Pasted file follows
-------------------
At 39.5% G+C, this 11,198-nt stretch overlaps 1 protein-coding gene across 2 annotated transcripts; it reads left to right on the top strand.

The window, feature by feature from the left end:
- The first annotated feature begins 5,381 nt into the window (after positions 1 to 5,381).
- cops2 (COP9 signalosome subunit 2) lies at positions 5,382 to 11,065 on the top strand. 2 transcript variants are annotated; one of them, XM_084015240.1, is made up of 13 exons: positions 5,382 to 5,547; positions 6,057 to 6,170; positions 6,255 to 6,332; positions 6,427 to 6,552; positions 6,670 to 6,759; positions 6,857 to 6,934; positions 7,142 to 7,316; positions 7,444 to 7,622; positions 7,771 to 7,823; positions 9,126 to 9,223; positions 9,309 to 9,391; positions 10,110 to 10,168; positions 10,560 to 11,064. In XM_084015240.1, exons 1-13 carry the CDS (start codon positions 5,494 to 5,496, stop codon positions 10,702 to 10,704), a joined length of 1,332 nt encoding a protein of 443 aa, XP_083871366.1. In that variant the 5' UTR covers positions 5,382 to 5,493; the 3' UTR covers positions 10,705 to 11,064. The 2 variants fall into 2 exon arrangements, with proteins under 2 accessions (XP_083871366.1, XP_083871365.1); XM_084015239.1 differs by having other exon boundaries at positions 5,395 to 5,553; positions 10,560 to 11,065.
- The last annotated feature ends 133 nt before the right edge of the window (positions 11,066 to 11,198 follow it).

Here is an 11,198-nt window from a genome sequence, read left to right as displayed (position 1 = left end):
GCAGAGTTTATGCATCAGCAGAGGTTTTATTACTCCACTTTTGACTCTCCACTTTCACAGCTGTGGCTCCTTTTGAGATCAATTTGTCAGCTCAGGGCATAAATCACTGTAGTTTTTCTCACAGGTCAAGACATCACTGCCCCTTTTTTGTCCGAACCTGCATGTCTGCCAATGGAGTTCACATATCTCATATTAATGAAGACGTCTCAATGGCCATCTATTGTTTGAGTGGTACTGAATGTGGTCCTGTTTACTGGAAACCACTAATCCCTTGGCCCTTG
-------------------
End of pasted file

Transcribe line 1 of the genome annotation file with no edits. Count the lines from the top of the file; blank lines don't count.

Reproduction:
At 39.5% G+C, this 11,198-nt stretch overlaps 1 protein-coding gene across 2 annotated transcripts; it reads left to right on the top strand.